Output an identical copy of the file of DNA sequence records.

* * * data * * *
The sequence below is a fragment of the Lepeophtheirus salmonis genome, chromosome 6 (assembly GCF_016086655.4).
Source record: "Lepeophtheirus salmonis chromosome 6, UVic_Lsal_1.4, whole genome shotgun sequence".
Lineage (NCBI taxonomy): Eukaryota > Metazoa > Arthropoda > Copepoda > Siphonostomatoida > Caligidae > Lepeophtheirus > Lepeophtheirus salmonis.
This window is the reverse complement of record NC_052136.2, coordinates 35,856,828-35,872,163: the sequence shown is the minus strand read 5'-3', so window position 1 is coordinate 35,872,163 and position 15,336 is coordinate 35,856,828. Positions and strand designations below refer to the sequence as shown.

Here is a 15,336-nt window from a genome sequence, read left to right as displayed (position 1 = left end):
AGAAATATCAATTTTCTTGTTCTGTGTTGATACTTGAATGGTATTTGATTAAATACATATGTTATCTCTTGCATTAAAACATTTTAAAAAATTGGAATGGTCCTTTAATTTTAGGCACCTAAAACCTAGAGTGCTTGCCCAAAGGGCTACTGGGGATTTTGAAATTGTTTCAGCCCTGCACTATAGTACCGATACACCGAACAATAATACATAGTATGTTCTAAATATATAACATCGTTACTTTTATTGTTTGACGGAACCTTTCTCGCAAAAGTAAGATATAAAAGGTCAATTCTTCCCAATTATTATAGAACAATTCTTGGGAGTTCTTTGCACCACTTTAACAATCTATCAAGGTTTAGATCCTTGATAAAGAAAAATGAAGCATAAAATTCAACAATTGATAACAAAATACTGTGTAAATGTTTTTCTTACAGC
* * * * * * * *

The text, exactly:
The sequence below is a fragment of the Lepeophtheirus salmonis genome, chromosome 6 (assembly GCF_016086655.4).
Source record: "Lepeophtheirus salmonis chromosome 6, UVic_Lsal_1.4, whole genome shotgun sequence".
Lineage (NCBI taxonomy): Eukaryota > Metazoa > Arthropoda > Copepoda > Siphonostomatoida > Caligidae > Lepeophtheirus > Lepeophtheirus salmonis.
This window is the reverse complement of record NC_052136.2, coordinates 35,856,828-35,872,163: the sequence shown is the minus strand read 5'-3', so window position 1 is coordinate 35,872,163 and position 15,336 is coordinate 35,856,828. Positions and strand designations below refer to the sequence as shown.

Here is a 15,336-nt window from a genome sequence, read left to right as displayed (position 1 = left end):
AGAAATATCAATTTTCTTGTTCTGTGTTGATACTTGAATGGTATTTGATTAAATACATATGTTATCTCTTGCATTAAAACATTTTAAAAAATTGGAATGGTCCTTTAATTTTAGGCACCTAAAACCTAGAGTGCTTGCCCAAAGGGCTACTGGGGATTTTGAAATTGTTTCAGCCCTGCACTATAGTACCGATACACCGAACAATAATACATAGTATGTTCTAAATATATAACATCGTTACTTTTATTGTTTGACGGAACCTTTCTCGCAAAAGTAAGATATAAAAGGTCAATTCTTCCCAATTATTATAGAACAATTCTTGGGAGTTCTTTGCACCACTTTAACAATCTATCAAGGTTTAGATCCTTGATAAAGAAAAATGAAGCATAAAATTCAACAATTGATAACAAAATACTGTGTAAATGTTTTTCTTACAGC